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I expect that this will reduce income for some publishers as accidential clicks will be far less likely.
Apparently it has been running on Google's search sites for a while. I understand that publishers are being warned that income may change as a result.
I should add that, at the the time of posting, only the title can be clicked on Google.com
[edited by: darkmage at 5:19 am (utc) on Nov. 13, 2007]
I do think the change will be a good thing, although it isn't that big a deal. (There's a thread on the AdWords forum where several advertisers have said they don't expect to see much of an effect from the change.)
Anyway, I do hope that Cost Per Click will compensate for any drop in CTR if it occurs.
I wouldn't count on any immediate or significant increase in earnings per click as a result of fewer accidental clicks. The change in what constitutes a chargeable click may help Google to attract and retain more advertisers over the long term (which would be good for publishers), but it's hard to imagine advertisers raising their bids if they don't have to.
1) Ads on any given site should have higher cost per click
2) Advertisers should need to spend more per click to get the same number of click throughs, and they should be willing to spend it as conversions should rise (pretty much immediately).
I am not saying everything will carry on as normal, but there are some positives that will help offset the damage from the start.
I would have thought that this will affect different site to different extents: site design must have a significant effect on the number of accidental clicks.
The ads on my sites are (mostly) not blended (quite the contrary - it is very clear to anyone that these are ads), so that accidental clicks should not have been generated at all. I also stick to my design rule that links should be blue (like in the good old days of Netscape Navigator). Thus ad Titles and URLs are blue, the ad copy is black. Simple. Effective.
Then again, I noticed a while back that Google apparently is not counting all clicks as valid clicks any longer. But that's an entirely different story.
I'm earning more money with less clicks (and less visitors leaving my site) - i can't complain.
It might be a lot different for sites which relied on accidential clicks.
I'm still seeing some old-style click anywhere ads as well as some new-style ones.
Till this is implemented 100%, we're all going to be holding our breath, because we don't know just how big an effect it will have.
Here's a theory for all you gloom-and-doom, conspiracy theorists: What if Google heard your grumbling and decided to temporarily yield higher rates or clear all smart pricing for a short time to allow the grumbling to die down. Then, when the connection can no longer be made to this change, they will gradually reduce our rates and leave us all wondering what has happened and what to blame... Then the aliens will abduct and anally probe you, but thats ok because the polar ice will melt and everyone else will be screwed too. Never say I never warned ya.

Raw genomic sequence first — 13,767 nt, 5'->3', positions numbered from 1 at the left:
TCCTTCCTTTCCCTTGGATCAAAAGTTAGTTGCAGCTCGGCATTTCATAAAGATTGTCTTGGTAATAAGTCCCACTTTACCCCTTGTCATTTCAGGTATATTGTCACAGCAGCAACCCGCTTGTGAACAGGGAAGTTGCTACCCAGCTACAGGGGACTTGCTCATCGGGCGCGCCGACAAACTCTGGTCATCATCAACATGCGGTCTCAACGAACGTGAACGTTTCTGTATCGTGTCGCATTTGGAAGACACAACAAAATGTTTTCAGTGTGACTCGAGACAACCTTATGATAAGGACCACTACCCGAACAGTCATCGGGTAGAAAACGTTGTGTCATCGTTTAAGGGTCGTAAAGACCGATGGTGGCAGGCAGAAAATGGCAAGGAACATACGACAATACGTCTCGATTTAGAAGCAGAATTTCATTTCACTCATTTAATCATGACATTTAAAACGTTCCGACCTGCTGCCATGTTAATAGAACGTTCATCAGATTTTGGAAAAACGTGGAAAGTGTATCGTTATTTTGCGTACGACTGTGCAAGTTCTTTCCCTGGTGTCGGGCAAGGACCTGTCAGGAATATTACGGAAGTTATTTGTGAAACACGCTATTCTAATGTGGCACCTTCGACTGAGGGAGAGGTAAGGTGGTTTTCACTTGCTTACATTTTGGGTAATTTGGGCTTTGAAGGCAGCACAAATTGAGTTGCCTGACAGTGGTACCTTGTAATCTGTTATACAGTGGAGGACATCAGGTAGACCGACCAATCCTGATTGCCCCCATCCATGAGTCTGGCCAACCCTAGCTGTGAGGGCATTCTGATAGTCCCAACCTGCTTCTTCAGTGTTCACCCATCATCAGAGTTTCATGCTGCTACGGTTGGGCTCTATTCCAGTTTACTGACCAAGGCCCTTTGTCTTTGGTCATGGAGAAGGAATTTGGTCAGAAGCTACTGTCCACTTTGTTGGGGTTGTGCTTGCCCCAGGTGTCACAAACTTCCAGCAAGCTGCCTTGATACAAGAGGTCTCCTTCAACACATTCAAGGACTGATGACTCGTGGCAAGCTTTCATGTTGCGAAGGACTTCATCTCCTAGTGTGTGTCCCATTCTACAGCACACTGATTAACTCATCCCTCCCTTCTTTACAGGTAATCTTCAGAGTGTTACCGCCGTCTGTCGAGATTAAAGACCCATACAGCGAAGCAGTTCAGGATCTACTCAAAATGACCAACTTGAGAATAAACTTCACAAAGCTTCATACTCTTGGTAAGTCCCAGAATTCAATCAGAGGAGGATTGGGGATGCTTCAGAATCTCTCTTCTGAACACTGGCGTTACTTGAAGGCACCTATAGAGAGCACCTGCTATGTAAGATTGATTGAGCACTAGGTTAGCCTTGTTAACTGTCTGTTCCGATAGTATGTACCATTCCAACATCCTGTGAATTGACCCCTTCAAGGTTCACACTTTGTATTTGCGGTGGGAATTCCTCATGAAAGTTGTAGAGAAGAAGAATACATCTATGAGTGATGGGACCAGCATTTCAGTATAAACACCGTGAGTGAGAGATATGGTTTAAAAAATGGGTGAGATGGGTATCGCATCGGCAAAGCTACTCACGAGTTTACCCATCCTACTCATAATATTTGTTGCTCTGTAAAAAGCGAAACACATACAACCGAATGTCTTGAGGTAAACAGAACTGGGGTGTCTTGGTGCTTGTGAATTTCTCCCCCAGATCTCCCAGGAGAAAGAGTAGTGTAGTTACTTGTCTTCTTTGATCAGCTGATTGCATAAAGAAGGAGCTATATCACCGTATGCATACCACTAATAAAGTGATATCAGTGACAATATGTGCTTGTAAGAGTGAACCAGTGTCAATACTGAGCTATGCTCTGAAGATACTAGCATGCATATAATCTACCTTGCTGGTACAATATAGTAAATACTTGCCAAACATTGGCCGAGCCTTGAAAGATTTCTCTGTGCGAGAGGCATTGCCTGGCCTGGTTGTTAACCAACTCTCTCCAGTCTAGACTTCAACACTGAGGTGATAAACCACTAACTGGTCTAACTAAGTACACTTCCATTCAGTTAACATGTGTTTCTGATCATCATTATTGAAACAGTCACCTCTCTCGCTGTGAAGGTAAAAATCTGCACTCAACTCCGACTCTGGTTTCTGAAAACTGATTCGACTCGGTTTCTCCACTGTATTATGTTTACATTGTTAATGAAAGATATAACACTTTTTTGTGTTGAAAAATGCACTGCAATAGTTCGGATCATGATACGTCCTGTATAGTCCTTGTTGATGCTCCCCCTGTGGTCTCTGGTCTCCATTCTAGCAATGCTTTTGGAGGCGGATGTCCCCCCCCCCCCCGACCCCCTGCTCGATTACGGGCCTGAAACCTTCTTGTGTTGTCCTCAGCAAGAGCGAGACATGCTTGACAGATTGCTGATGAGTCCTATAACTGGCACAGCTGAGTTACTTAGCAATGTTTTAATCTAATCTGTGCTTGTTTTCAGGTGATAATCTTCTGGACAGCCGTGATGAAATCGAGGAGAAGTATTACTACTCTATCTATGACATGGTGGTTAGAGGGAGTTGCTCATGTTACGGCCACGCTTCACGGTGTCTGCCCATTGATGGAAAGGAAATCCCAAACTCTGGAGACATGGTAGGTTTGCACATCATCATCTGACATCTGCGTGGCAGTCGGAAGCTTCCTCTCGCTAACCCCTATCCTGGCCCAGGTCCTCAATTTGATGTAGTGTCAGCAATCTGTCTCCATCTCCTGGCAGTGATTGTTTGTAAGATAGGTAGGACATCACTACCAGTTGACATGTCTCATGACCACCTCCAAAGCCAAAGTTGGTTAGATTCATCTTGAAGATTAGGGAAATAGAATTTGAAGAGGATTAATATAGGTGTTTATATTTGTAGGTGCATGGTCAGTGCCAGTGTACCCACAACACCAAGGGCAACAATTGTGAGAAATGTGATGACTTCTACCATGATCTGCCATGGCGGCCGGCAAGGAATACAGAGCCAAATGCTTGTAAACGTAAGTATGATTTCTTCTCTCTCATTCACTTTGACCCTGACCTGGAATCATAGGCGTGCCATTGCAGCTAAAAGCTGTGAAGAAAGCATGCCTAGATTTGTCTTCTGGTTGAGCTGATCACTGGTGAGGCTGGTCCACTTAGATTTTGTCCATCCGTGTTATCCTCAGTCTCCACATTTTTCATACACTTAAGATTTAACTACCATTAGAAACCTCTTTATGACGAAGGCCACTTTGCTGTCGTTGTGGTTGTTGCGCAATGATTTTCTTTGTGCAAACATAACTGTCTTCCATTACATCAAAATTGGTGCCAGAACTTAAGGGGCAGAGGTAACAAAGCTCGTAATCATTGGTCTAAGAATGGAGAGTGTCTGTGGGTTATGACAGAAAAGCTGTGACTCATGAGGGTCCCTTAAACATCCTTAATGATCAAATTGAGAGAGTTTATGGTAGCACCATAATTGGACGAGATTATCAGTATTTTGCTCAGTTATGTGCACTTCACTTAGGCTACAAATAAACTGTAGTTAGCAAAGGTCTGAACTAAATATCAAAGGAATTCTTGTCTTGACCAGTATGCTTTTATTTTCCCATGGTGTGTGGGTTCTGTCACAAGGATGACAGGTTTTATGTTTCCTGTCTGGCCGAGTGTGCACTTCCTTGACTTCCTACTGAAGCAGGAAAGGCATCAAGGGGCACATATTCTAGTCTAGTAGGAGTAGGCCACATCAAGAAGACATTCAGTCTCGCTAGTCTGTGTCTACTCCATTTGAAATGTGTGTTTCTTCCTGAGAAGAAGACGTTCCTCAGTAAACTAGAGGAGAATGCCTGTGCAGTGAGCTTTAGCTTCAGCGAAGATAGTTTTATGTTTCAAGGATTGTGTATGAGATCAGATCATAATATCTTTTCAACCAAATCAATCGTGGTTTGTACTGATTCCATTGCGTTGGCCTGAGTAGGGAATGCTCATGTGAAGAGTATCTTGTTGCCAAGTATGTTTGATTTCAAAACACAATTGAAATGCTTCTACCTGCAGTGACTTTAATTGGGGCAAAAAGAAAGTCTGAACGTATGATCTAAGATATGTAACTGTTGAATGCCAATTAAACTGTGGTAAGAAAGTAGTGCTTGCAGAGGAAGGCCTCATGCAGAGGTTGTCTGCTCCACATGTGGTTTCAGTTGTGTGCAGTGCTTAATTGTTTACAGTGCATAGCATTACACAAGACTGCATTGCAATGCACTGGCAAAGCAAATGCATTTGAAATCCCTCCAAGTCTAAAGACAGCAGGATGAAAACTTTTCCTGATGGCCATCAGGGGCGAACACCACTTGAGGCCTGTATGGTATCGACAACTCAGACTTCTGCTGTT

On the AdWords forum, the change has attracted very little attention or interest, so I'm guessing it will have very little impact on most current publishers and advertisers. What it will do is offer reassurance to prospective advertisers.
I have not seen any change, but then our ads are bold. However, there should be an increase in CPC since a higher percentage of clicks should now convert for advertisers...assuming accidental clicks were a problem.
If publishers had input into the 'market' then this could be reflected in the cost per click.
[edited by: FattyB at 7:32 pm (utc) on Nov. 19, 2007]
I am dropping in from the adwords forum, don't post much but thought i would give you my 2 cents on this issue.
I am a user of the content network, and since the 15th I have seen a 55% drop in impressions, an increase in my ctr, and about a 40% drop in clicks.
I have spoken to my adwords rep and as far as he knows ( or letting on ) there has been no change to the algo, only the change to the clickable area on the ads.
From what he has told me so far it seems to be a technical issue which the engineers are now investigating. I sincerely hope so because this is as damaging to us advertisers as it is to you publishers.
I'm still seeing no particular change in CTR or EPC (or impressions). However it occurs to me that I have a fairly low CTR website - one block per page, not particularly blended, less than 2% CTR. Anyone who's up there with say a 20% CTR or higher, I'll bet they are affected. It's the idle/effortless/accidental clicks that will tend to be lost.
Your comment is interesting given the problems people are having described in this thread: [webmasterworld.com ]
Looking at the ads on my site it looks to me as though I am seeing very poor quality ads at the moment. May be the problem is with targeting and selection of ads?
That might explain what publishers are experiencing (we are getting poor ads and therefore low rates) and what you are seeing (your ads are not getting the impressions they deserve because they are being pushed out by low quality ads).
The only problem with this explanation is that I would have expected more advertisers to be complaining about it. Then again, maybe advertisers are less likely to complain than publishers, especially about short term problems.